Best Night Sky Events of November 2014: Sky Maps (Gallery)

Full Moon
The Full Moon of November is known as the “Beaver Moon” or the “Frosty Moon.” (Image credit: Starry Night software)

The November night sky of 2014 brings some amazing skywatching sights for observers, including the peak of the Leonid meteor shower, and a grand conjunction of six solar system objects.The moon will appear close to Uranus, and Mercury will be at its best placement in the morning sky all year. Here's a look at sky maps for some of the most promising night sky events this month, courtesy of Starry Night Software.

Thursday, Nov. 6, 5:23 p.m. EST. The Full Moon of November is known as the “Beaver Moon” or the “Frosty Moon.” It rises around sunset and sets around sunrise; this is the only night in the month when the moon is in the sky all night long. The rest of the month, the moon spends at least some time in the daytime sky.

Friday, Nov. 14, 10:15 a.m. EST. The Last Quarter Moon rises around 11:00 p.m. and sets around 1:00 p.m. It is most easily seen just after sunrise in the southern sky.

Saturday, Nov. 22, 7:32 a.m. EST. The moon is not visible on the date of New Moon because it is too close to the sun, but can be seen low in the east as a narrow crescent a morning or two before, just before sunrise. It is visible low in the west an evening or two after New Moon.

Saturday, Nov. 22, 7:32 a.m. EST. The First Quarter Moon rises around noon and sets around 11:45 p.m. It dominates the evening sky.

Observing Highlights

Mercury at greatest elongation west. Saturday, Nov. 1, dawn. Mercury will be best placed in the morning sky for the entire year. Look for it low in the eastern sky about half an hour before sunrise.

Uranus and the Moon. Tuesday, Nov. 4, 1 p.m. EST. The nearly full moon will pass just north of the planet Uranus at 1 p.m. By the time it gets dark in eastern North America, the moon will have moved eastward, but will still be close enough to Uranus to make the planet easy to spot. This chart shows the positions of the moon and Uranus at 7:30 p.m. EST.

Aldebaran and the Moon. Saturday, Nov. 8, 8 p.m. local time. When the moon rises tonight in the northeastern sky around 8 p.m. local time, it will be close to the bright red giant star Aldebaran and the Hyades and Pleiades star clusters.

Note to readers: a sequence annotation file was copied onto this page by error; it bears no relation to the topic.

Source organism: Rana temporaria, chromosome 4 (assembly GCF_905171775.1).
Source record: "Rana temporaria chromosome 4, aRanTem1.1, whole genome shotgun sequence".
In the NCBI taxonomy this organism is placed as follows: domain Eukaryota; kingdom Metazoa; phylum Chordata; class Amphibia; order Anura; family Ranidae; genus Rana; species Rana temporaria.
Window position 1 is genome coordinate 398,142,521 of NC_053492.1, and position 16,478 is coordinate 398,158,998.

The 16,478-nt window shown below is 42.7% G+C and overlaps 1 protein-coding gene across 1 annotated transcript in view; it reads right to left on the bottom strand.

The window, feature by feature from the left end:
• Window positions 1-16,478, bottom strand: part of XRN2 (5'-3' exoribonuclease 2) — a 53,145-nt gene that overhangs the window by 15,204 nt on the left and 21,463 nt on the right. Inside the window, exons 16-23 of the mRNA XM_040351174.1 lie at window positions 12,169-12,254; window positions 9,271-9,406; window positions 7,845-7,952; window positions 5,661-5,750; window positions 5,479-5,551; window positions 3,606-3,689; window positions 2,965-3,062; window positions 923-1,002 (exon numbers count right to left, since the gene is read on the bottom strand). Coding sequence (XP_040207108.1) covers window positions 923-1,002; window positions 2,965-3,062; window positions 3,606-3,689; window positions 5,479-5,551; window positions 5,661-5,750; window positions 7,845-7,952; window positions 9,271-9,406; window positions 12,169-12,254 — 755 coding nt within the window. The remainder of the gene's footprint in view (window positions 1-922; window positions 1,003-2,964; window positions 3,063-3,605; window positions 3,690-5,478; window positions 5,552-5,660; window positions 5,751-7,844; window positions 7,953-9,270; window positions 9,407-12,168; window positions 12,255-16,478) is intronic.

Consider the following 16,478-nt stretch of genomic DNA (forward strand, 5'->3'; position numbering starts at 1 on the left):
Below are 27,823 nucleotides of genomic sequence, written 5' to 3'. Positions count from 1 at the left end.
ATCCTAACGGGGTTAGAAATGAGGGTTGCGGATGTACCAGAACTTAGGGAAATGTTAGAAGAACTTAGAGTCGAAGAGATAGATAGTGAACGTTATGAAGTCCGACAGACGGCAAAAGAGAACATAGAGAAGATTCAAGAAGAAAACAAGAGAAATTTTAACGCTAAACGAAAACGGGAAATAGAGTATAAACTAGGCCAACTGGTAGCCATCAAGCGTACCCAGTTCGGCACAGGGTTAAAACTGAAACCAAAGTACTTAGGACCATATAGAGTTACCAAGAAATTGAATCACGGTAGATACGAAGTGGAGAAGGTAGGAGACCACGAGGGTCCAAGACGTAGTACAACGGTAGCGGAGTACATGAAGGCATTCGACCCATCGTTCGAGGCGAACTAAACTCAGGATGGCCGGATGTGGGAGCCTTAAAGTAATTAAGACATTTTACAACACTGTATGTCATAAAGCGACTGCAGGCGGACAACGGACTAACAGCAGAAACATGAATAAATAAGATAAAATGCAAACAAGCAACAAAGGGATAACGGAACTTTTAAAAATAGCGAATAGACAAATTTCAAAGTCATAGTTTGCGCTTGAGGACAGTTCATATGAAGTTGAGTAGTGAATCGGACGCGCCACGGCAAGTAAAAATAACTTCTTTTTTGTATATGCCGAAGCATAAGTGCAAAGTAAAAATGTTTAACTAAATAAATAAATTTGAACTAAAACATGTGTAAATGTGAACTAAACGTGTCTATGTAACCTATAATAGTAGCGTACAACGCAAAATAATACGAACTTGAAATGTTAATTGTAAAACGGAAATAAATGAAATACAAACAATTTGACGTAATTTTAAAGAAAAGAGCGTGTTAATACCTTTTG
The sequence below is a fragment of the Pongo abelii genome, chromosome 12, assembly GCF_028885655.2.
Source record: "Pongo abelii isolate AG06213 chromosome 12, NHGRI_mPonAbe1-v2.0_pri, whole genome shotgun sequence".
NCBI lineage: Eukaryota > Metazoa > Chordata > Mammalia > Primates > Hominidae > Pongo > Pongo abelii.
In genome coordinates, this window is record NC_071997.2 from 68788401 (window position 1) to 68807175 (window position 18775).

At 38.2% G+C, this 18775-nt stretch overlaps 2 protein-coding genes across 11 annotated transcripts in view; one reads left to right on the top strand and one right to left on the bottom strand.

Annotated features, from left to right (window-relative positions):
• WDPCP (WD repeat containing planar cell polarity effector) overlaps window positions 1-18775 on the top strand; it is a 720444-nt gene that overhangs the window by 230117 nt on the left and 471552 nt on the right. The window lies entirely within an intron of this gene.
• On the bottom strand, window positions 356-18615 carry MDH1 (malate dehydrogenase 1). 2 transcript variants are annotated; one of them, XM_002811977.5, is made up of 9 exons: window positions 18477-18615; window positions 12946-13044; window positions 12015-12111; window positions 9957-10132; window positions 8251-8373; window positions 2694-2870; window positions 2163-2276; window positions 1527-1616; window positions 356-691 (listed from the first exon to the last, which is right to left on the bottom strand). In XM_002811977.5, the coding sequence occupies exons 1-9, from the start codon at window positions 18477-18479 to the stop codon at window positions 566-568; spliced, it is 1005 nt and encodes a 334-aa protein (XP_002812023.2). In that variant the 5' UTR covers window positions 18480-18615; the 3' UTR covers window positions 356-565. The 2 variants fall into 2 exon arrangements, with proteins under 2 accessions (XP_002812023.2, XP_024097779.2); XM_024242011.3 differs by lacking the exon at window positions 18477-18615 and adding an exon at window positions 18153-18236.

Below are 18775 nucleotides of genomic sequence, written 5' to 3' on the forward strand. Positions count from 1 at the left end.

Leonid meteor shower peaks. Monday, Nov. 17, 6 p.m. EST.  The peak of this meteor shower occurs at 6 p.m. E.S.T. when the radiant is below the horizon in North America. The radiant rises in the northeast at midnight local time, but meteors may still be seen. The best meteors are visible about 90 degrees away from the radiant.

Grand conjunction. Saturday, Nov. 22, 7:32 a.m. EST.  On the morning of Nov. 22, six solar system objects will be packed into an area of the sky less that 20 degrees wide. Centered on the sun and the New Moon, the planet Venus and dwarf planet Ceres will be to the east of the sun, and the planets Saturn and Mercury will be to the west of the sun. Unfortunately, the bright sun will make it impossible to see any of these objects except the sun itself.


Mercury will be well placed in the morning sky for observers in the Northern Hemisphere for the first half of the month.

Venus is too close to the sun to be observed all month.

Mars is now in Sagittarius, closing in on the sun.

Jupiter now rises in the late evening in the constellation Leo.

Saturn is in conjunction with the sun this month, so cannot be seen.

Uranus is well placed in Pisces in the evening sky. A close approach by the moon on the 4th will make it easy to spot.

Neptune is well placed in the early evening sky in Aquarius, and sets near midnight.

This article was provided to bySimulation Curriculum, the leader in space science curriculum solutions and the makers of Starry Night and SkySafari. Follow Starry Night on Twitter @StarryNightEdu. Follow us @SpacedotcomFacebookand Google+.

Join our Space Forums to keep talking space on the latest missions, night sky and more! And if you have a news tip, correction or comment, let us know at:

Geoff Gaherty
Starry Night Sky Columnist

Geoff Gaherty was's Night Sky columnist and in partnership with Starry Night software and a dedicated amateur astronomer who sought to share the wonders of the night sky with the world. Based in Canada, Geoff studied mathematics and physics at McGill University and earned a Ph.D. in anthropology from the University of Toronto, all while pursuing a passion for the night sky and serving as an astronomy communicator. He credited a partial solar eclipse observed in 1946 (at age 5) and his 1957 sighting of the Comet Arend-Roland as a teenager for sparking his interest in amateur astronomy. In 2008, Geoff won the Chant Medal from the Royal Astronomical Society of Canada, an award given to a Canadian amateur astronomer in recognition of their lifetime achievements. Sadly, Geoff passed away July 7, 2016 due to complications from a kidney transplant, but his legacy continues at Starry Night.